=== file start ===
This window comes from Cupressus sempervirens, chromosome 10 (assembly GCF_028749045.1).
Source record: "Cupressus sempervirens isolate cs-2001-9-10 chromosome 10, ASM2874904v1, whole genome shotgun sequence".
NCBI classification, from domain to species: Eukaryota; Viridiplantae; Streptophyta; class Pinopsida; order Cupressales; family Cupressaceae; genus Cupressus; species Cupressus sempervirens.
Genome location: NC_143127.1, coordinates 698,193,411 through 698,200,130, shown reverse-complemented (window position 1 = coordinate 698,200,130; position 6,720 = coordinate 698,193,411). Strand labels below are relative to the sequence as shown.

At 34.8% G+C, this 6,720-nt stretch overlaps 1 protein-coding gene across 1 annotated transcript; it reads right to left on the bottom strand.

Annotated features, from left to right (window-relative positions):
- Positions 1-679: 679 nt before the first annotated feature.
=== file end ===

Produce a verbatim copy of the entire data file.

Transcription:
This window comes from Cupressus sempervirens, chromosome 10 (assembly GCF_028749045.1).
Source record: "Cupressus sempervirens isolate cs-2001-9-10 chromosome 10, ASM2874904v1, whole genome shotgun sequence".
NCBI classification, from domain to species: Eukaryota; Viridiplantae; Streptophyta; class Pinopsida; order Cupressales; family Cupressaceae; genus Cupressus; species Cupressus sempervirens.
Genome location: NC_143127.1, coordinates 698,193,411 through 698,200,130, shown reverse-complemented (window position 1 = coordinate 698,200,130; position 6,720 = coordinate 698,193,411). Strand labels below are relative to the sequence as shown.

At 34.8% G+C, this 6,720-nt stretch overlaps 1 protein-coding gene across 1 annotated transcript; it reads right to left on the bottom strand.

Annotated features, from left to right (window-relative positions):
- Positions 1-679: 679 nt before the first annotated feature.